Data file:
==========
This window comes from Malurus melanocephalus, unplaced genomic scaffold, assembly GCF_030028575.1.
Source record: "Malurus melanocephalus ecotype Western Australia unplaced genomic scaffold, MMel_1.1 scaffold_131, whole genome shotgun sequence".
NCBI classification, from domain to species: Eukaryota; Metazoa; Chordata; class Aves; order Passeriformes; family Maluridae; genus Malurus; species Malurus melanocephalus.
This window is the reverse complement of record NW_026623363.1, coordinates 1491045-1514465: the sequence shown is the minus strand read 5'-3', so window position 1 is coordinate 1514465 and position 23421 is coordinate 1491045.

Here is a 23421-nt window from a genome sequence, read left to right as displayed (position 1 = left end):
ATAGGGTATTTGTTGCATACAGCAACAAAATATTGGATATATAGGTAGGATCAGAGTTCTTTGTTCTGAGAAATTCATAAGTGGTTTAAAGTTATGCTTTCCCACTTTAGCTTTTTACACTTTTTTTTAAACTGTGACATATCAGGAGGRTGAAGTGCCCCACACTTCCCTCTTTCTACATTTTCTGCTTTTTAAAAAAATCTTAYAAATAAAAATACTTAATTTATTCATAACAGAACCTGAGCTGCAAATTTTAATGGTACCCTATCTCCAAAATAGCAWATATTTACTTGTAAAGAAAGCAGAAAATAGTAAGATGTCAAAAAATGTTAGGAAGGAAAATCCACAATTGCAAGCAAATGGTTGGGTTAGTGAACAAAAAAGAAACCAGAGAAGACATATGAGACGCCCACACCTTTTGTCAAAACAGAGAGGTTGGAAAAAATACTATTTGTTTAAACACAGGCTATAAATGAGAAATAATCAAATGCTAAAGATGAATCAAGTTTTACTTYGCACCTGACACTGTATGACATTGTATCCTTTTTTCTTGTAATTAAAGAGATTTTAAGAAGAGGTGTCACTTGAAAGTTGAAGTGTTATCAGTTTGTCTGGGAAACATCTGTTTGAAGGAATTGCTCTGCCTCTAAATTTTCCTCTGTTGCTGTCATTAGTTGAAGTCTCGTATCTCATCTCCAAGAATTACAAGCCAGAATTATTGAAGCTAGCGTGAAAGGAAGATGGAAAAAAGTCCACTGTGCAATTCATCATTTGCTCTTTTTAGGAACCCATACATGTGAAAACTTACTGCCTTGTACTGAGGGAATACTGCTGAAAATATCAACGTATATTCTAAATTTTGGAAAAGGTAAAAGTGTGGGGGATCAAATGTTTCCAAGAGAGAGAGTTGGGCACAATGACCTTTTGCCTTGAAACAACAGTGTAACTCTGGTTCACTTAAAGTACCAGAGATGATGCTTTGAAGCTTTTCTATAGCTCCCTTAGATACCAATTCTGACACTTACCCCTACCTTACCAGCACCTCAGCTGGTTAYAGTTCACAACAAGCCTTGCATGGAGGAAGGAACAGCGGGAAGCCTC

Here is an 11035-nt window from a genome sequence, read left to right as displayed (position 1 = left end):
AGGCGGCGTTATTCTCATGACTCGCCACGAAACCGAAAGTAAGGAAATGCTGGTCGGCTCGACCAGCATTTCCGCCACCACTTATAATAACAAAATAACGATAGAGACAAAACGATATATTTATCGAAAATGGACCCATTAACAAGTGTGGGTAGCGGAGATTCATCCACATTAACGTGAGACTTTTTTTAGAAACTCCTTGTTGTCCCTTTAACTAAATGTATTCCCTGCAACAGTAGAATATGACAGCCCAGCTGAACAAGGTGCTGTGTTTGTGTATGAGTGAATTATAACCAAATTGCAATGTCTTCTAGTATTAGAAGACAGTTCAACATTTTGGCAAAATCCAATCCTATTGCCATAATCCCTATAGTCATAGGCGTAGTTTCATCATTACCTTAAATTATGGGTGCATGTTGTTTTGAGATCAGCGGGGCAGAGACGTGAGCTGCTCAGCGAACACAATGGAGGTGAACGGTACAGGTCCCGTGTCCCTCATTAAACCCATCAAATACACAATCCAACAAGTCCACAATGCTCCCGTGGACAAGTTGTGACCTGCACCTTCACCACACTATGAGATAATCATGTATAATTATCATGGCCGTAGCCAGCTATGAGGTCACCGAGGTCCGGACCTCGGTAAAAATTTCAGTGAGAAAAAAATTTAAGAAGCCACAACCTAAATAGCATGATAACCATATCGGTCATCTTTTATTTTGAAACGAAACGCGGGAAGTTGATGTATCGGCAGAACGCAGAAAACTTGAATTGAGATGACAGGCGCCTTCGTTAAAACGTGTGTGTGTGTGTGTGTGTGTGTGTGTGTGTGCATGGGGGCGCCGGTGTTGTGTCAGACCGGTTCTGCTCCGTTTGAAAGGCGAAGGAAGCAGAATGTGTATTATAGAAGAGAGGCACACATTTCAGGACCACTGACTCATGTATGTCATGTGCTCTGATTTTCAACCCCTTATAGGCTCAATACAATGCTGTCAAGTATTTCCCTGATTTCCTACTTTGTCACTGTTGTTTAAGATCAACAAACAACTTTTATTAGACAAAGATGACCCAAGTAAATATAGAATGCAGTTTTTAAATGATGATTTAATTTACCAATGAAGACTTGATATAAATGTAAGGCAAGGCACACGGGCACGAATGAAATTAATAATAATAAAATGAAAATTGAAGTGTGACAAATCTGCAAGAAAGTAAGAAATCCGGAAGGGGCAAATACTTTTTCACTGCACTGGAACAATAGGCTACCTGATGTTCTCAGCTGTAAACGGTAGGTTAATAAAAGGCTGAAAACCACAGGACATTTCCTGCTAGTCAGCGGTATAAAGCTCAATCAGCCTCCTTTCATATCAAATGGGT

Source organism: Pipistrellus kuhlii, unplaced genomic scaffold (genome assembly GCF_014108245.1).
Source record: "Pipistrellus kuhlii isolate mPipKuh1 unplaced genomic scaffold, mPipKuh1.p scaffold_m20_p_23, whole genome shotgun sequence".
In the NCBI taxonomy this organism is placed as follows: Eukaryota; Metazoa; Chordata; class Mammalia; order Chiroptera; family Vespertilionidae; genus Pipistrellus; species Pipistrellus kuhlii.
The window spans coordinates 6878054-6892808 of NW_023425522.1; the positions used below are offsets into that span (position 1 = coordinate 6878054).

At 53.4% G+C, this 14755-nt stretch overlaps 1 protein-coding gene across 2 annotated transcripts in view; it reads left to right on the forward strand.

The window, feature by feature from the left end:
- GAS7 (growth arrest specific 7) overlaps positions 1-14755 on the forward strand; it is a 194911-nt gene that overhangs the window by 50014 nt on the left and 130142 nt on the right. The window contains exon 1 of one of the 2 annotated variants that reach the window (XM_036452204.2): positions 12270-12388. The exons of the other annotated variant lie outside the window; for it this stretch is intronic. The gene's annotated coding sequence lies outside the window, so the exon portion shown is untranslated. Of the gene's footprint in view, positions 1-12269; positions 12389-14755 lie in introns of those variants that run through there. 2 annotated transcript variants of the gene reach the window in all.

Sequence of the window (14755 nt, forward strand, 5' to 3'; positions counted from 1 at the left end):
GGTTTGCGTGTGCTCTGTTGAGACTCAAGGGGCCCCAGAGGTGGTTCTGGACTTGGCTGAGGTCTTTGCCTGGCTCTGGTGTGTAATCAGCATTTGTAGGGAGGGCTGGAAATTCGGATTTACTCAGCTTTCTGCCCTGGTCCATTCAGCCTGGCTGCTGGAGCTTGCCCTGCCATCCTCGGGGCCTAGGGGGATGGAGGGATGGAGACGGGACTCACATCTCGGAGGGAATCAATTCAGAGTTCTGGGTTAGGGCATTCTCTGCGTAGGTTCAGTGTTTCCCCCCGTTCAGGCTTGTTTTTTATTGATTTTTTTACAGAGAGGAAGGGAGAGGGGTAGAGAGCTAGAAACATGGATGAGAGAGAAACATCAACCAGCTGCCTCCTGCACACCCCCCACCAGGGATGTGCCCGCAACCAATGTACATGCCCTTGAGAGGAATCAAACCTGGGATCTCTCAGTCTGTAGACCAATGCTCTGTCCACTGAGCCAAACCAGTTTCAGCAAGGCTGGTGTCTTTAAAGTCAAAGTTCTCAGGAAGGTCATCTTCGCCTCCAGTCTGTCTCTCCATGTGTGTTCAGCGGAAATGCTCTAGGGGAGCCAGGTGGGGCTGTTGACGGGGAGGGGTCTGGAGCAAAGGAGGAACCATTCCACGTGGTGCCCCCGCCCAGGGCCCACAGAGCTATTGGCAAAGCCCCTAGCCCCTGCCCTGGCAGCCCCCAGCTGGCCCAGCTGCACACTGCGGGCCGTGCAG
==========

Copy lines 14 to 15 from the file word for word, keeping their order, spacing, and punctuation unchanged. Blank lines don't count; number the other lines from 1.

The window, feature by feature from the left end:
- GAS7 (growth arrest specific 7) overlaps positions 1-14755 on the forward strand; it is a 194911-nt gene that overhangs the window by 50014 nt on the left and 130142 nt on the right. The window contains exon 1 of one of the 2 annotated variants that reach the window (XM_036452204.2): positions 12270-12388. The exons of the other annotated variant lie outside the window; for it this stretch is intronic. The gene's annotated coding sequence lies outside the window, so the exon portion shown is untranslated. Of the gene's footprint in view, positions 1-12269; positions 12389-14755 lie in introns of those variants that run through there. 2 annotated transcript variants of the gene reach the window in all.